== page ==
Skip to content

FOIA Tip 14: Which Government Agencies can be FOIA’d?

March 30, 2010

All executive branch departments and agencies are subject to the FOIA. A list of these departments and agencies can be found on the Department of Justice’s FOIA Web site.

Congress and the courts are not covered by the FOIA, which means that you cannot send a FOIA request to a court or a congressional office.

The president and his immediate staff also are excluded from the FOIA. Courts have held that components of the Executive Office of the President (EOP) whose primary function is to advise the president, such as the National Security Council, are not subject to the FOIA. However, under the Presidential Records Act (PRA) most presidential documents become available through the FOIA between five and twelve years after the president leaves office.  These include most of the records created by the National Security Counsel and and National Security Adviser.

In general, private entities are not subject to the FOIA. This includes organizations and entities that are funded by the federal government or that enter into contracts to do work for the federal government. Contracts and related records can be requested from the contracting agencies, but you cannot file a request for records belonging to the private contractor, even if they are related to the contract work.  However, documents that are maintained for an agency by a private entity under a records management contract are considered government records subject to the FOIA. To obtain such records, you must file a request with the federal agency, which is required to retrieve them from the contractor.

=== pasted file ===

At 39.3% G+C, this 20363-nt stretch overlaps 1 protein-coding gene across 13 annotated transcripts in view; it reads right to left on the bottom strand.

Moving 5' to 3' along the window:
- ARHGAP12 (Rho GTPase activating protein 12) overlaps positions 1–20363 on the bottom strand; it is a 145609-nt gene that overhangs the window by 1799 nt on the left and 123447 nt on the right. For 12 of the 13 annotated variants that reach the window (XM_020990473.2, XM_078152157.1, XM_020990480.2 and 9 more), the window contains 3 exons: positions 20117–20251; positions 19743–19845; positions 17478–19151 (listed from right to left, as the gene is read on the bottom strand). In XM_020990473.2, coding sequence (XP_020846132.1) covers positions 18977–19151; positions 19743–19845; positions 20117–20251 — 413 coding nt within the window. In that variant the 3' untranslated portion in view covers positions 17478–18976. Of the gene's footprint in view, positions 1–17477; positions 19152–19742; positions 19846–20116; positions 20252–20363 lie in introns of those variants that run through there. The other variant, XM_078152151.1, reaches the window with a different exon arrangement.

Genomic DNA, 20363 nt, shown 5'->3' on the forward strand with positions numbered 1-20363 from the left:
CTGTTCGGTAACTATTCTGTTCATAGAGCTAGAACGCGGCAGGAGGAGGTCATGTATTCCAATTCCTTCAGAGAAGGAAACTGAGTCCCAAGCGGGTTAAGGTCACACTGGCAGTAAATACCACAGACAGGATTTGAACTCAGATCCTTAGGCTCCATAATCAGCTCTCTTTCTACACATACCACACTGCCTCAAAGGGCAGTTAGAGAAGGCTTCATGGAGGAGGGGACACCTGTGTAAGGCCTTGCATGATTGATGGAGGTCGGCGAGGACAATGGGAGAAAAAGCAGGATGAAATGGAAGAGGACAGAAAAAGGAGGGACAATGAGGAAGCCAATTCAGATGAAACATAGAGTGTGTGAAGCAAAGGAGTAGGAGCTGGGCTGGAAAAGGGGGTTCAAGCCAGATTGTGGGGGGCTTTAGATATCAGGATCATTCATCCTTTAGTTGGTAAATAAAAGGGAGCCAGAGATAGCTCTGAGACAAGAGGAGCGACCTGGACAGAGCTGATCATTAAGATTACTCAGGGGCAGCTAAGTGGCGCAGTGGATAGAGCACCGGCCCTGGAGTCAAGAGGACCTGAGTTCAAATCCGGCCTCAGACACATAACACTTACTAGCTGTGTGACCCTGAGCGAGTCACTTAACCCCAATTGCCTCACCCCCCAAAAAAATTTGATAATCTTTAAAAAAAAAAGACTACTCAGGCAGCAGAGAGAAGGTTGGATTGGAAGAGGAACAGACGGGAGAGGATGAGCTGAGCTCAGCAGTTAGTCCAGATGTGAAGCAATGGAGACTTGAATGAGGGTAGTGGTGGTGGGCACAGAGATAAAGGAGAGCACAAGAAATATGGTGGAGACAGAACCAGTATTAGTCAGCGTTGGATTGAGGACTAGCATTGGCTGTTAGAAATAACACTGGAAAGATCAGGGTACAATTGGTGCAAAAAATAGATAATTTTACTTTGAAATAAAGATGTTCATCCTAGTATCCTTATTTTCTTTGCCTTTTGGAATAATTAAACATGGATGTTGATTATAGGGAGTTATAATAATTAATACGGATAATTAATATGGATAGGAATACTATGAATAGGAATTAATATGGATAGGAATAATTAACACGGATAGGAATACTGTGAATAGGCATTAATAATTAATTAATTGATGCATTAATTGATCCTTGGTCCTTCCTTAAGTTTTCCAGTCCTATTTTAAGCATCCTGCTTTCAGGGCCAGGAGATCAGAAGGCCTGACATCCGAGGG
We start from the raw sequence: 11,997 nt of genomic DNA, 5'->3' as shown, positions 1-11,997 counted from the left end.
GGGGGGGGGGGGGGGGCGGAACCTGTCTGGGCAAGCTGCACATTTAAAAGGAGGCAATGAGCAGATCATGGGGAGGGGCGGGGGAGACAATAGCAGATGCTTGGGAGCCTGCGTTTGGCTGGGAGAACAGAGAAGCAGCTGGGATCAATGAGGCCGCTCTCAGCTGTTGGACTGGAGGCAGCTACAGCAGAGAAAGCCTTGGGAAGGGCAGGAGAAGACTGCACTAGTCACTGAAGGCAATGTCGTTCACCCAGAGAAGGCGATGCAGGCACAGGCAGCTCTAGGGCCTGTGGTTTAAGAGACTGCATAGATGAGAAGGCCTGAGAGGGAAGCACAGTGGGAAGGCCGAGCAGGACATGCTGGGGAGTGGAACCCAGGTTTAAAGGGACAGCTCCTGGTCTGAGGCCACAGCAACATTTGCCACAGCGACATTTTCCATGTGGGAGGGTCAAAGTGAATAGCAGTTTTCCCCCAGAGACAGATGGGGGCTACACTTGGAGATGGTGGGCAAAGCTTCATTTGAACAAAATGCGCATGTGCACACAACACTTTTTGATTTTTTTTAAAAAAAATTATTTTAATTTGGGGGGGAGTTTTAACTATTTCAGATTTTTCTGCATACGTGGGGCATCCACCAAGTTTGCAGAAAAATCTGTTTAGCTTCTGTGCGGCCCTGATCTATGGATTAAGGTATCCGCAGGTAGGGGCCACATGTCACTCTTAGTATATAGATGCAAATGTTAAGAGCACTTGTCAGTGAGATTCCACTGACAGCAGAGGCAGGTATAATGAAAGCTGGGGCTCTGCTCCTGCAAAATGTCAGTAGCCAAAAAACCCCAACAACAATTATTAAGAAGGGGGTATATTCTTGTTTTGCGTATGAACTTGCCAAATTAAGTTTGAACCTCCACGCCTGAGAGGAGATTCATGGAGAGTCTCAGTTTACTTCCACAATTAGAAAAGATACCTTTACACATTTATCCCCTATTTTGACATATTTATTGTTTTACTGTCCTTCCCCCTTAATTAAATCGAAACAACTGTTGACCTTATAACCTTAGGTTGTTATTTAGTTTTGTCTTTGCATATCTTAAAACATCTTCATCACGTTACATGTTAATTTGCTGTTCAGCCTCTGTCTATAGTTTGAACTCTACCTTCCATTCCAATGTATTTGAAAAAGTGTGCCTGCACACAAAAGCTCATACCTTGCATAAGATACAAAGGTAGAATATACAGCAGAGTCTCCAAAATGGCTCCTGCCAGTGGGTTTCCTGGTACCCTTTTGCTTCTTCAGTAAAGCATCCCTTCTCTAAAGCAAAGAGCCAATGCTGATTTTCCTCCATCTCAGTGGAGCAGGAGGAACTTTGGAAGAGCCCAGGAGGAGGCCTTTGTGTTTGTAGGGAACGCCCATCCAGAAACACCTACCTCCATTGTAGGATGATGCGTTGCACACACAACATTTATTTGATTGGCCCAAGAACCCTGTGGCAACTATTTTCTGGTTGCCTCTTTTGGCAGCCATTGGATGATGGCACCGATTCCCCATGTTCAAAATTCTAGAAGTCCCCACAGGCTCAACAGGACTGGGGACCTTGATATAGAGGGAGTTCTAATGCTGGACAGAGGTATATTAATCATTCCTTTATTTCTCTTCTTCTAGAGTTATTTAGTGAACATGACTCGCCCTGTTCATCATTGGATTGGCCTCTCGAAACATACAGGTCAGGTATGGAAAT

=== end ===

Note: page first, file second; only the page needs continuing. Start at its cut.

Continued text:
%d bloggers like this: